Tech giants such as Apple, Microsoft, Google, and Meta are investing heavily in metaverse hardware, especially AR/VR devices. In May 2022, Meta opened its first hardware store in California to give consumers a first-hand experience of its VR headsets, AR goggles and glasses, and other devices. While these devices offer an unprecedented level of immersion and engagement, several important legal considerations need to be considered when using them. For example, questions of liability may arise if accidents or injuries occur while using the device, depending on the level of innovation involved, intellectual property (especially design rights, patents, and mask works rights) is likely to be one of the most important legal issues related to hardware as a business model for a metaverse company, as too are the methods used to collect and store personal information.

Marketing and Advertising

Advertising and marketing rank among the most promising business models in the metaverse but also present unique sets of legal challenges. These challenges are due in part to their presence directly on the metaverse platform, which gives developers a readily available revenue stream. Metaverse advertising also is similar to current, real-world techniques, helping to clarify best practices and legal remedies. Metaverse marketing may be used like banner ads and TV commercials simply to promote physical goods and services, or they could be employed to sell exclusively digital products. Still, brands and metaverse businesses should be aware that they likely will have to follow both established and metaverse-specific rules when purveying their goods in cyberspace. While digital advertising laws vary from state to state, the Federal Trade Commission is likely to disapprove of deceptive claims in metaverse ads as much as it does in the physical world (particularly when influencer advertising is employed).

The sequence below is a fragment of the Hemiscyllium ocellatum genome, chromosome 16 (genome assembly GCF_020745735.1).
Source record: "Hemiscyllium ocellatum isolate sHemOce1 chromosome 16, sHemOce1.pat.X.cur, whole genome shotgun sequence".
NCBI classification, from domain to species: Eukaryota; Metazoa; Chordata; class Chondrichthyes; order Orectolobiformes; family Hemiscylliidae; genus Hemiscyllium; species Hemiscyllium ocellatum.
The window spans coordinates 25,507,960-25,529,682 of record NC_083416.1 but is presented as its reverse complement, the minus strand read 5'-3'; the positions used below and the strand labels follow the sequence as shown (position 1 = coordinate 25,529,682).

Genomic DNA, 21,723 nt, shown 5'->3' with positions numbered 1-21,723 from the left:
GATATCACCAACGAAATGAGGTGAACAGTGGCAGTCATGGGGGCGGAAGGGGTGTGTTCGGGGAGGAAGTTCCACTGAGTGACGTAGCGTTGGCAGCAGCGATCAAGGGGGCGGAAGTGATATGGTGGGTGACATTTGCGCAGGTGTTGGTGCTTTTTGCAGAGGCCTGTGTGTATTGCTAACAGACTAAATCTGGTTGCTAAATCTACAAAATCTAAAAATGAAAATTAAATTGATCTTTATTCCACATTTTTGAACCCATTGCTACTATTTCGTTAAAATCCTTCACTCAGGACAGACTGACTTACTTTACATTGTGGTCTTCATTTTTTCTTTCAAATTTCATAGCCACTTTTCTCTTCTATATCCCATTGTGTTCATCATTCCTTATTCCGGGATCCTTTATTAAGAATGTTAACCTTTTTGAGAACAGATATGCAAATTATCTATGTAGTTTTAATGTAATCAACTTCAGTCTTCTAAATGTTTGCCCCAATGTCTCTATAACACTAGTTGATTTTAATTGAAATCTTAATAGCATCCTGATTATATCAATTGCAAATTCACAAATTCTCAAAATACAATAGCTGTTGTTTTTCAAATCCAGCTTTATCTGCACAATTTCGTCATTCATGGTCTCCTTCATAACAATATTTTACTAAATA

The play-to-earn business model is one of the earliest monetization strategies employed in the metaverse. Borrowed from the video game industry, where it remains popular despite opposition from a vocal minority, play-to-earn enables players to collect cryptocurrencies or NFTs produced in blockchain-based games. In the metaverse, companies can create gaming or social platforms that allow users to complete tasks or participate in activities like competitions and quests rewarding them with digital assets. The most important legal and regulatory hurdle is determining the legal status of any in-game or digital assets players earn and players’ rights to sell or create them on the platform and third-party sites. Metaverse platforms should ensure the assets they sell do not fall into the securities category, which would subject them to rigid regulation by financial authorities such as the SEC.


It is important to understand that each metaverse business model comes with its own unique legal and regulatory challenges. Consequently, businesses intending to implement a metaverse business model need to be extremely careful and seek the advice of an expert lawyer for legal guidance. A consultation with a lawyer well-versed in the metaverse can minimize legal risk, avoid potentially damaging pitfalls, and ensure a smooth entry into this new and dynamic business context.

Gamma Law is a San Francisco-based Web3 firm supporting select clients in complex and cutting-edge business sectors. We provide our clients with the legal counsel and representation they need to succeed in dynamic business environments, push the boundaries of innovation, and achieve their business objectives, both in the U.S. and internationally. Contact us today to discuss your business needs.


David Hoppe

All stories by: David Hoppe

Subscribe to Gamma Law's
Monthly News & Insights